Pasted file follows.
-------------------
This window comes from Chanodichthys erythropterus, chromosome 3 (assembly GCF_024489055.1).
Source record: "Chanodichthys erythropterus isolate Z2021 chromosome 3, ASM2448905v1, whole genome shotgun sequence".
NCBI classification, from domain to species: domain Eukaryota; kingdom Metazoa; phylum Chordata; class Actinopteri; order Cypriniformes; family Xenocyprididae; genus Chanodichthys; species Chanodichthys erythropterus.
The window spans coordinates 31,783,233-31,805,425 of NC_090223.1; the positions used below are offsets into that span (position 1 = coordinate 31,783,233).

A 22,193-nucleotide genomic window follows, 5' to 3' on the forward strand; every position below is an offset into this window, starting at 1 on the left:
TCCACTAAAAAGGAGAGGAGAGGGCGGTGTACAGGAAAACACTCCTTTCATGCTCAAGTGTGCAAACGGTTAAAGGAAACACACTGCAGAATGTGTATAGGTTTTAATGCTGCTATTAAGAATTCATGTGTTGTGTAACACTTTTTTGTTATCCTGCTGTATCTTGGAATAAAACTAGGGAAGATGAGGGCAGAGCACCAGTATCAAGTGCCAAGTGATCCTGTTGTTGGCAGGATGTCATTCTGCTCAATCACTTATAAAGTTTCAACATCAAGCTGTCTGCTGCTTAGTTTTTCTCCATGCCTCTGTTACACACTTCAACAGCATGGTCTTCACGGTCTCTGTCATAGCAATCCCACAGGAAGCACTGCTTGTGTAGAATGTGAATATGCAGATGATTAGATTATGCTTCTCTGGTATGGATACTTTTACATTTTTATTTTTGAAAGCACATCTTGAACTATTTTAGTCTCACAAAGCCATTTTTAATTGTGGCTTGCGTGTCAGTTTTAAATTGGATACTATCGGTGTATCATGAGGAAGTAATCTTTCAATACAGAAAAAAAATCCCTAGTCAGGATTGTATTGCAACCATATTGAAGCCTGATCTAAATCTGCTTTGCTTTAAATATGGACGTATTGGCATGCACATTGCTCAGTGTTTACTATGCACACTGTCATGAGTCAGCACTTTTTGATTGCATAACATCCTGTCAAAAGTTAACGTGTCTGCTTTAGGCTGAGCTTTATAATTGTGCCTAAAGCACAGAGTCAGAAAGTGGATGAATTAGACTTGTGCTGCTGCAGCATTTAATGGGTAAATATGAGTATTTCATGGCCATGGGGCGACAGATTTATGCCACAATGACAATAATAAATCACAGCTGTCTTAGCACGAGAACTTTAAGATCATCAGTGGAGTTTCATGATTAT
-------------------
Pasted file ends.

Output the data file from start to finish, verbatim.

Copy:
This window comes from Chanodichthys erythropterus, chromosome 3 (assembly GCF_024489055.1).
Source record: "Chanodichthys erythropterus isolate Z2021 chromosome 3, ASM2448905v1, whole genome shotgun sequence".
NCBI classification, from domain to species: domain Eukaryota; kingdom Metazoa; phylum Chordata; class Actinopteri; order Cypriniformes; family Xenocyprididae; genus Chanodichthys; species Chanodichthys erythropterus.
The window spans coordinates 31,783,233-31,805,425 of NC_090223.1; the positions used below are offsets into that span (position 1 = coordinate 31,783,233).

A 22,193-nucleotide genomic window follows, 5' to 3' on the forward strand; every position below is an offset into this window, starting at 1 on the left:
TCCACTAAAAAGGAGAGGAGAGGGCGGTGTACAGGAAAACACTCCTTTCATGCTCAAGTGTGCAAACGGTTAAAGGAAACACACTGCAGAATGTGTATAGGTTTTAATGCTGCTATTAAGAATTCATGTGTTGTGTAACACTTTTTTGTTATCCTGCTGTATCTTGGAATAAAACTAGGGAAGATGAGGGCAGAGCACCAGTATCAAGTGCCAAGTGATCCTGTTGTTGGCAGGATGTCATTCTGCTCAATCACTTATAAAGTTTCAACATCAAGCTGTCTGCTGCTTAGTTTTTCTCCATGCCTCTGTTACACACTTCAACAGCATGGTCTTCACGGTCTCTGTCATAGCAATCCCACAGGAAGCACTGCTTGTGTAGAATGTGAATATGCAGATGATTAGATTATGCTTCTCTGGTATGGATACTTTTACATTTTTATTTTTGAAAGCACATCTTGAACTATTTTAGTCTCACAAAGCCATTTTTAATTGTGGCTTGCGTGTCAGTTTTAAATTGGATACTATCGGTGTATCATGAGGAAGTAATCTTTCAATACAGAAAAAAAATCCCTAGTCAGGATTGTATTGCAACCATATTGAAGCCTGATCTAAATCTGCTTTGCTTTAAATATGGACGTATTGGCATGCACATTGCTCAGTGTTTACTATGCACACTGTCATGAGTCAGCACTTTTTGATTGCATAACATCCTGTCAAAAGTTAACGTGTCTGCTTTAGGCTGAGCTTTATAATTGTGCCTAAAGCACAGAGTCAGAAAGTGGATGAATTAGACTTGTGCTGCTGCAGCATTTAATGGGTAAATATGAGTATTTCATGGCCATGGGGCGACAGATTTATGCCACAATGACAATAATAAATCACAGCTGTCTTAGCACGAGAACTTTAAGATCATCAGTGGAGTTTCATGATTAT